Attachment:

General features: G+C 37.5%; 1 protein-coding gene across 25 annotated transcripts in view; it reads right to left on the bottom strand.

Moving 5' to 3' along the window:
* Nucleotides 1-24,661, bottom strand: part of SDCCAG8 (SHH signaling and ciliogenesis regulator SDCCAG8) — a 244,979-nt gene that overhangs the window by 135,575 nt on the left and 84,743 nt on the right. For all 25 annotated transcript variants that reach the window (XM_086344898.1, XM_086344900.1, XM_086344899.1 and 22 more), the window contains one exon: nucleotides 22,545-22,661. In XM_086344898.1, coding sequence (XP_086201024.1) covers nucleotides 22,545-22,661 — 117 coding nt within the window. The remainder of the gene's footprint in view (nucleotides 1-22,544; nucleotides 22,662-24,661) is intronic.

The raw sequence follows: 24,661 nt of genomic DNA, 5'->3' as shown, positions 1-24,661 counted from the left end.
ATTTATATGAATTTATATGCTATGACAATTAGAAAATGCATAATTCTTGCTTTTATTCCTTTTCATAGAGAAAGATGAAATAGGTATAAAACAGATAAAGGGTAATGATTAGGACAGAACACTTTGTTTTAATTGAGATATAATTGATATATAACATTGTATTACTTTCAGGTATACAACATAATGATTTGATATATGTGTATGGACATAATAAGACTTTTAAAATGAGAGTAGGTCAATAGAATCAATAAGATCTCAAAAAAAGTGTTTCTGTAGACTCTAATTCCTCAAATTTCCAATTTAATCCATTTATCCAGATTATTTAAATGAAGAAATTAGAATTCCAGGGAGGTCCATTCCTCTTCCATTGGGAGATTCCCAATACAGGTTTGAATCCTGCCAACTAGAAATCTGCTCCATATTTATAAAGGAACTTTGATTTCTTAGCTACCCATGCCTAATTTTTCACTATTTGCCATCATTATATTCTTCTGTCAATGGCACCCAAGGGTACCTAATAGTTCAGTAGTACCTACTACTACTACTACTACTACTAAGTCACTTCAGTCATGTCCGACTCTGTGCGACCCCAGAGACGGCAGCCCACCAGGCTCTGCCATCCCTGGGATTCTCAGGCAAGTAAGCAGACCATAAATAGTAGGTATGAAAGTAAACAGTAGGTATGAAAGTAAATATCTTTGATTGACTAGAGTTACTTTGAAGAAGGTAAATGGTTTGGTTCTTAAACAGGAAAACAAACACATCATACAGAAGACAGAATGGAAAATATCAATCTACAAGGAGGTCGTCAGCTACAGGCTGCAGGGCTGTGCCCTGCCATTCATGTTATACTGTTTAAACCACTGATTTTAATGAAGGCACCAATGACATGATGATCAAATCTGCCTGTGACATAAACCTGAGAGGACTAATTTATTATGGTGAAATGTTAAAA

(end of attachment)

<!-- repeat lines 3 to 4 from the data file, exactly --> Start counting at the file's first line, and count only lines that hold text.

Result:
* Nucleotides 1-24,661, bottom strand: part of SDCCAG8 (SHH signaling and ciliogenesis regulator SDCCAG8) — a 244,979-nt gene that overhangs the window by 135,575 nt on the left and 84,743 nt on the right. For all 25 annotated transcript variants that reach the window (XM_086344898.1, XM_086344900.1, XM_086344899.1 and 22 more), the window contains one exon: nucleotides 22,545-22,661. In XM_086344898.1, coding sequence (XP_086201024.1) covers nucleotides 22,545-22,661 — 117 coding nt within the window. The remainder of the gene's footprint in view (nucleotides 1-22,544; nucleotides 22,662-24,661) is intronic.

The raw sequence follows: 24,661 nt of genomic DNA, 5'->3' as shown, positions 1-24,661 counted from the left end.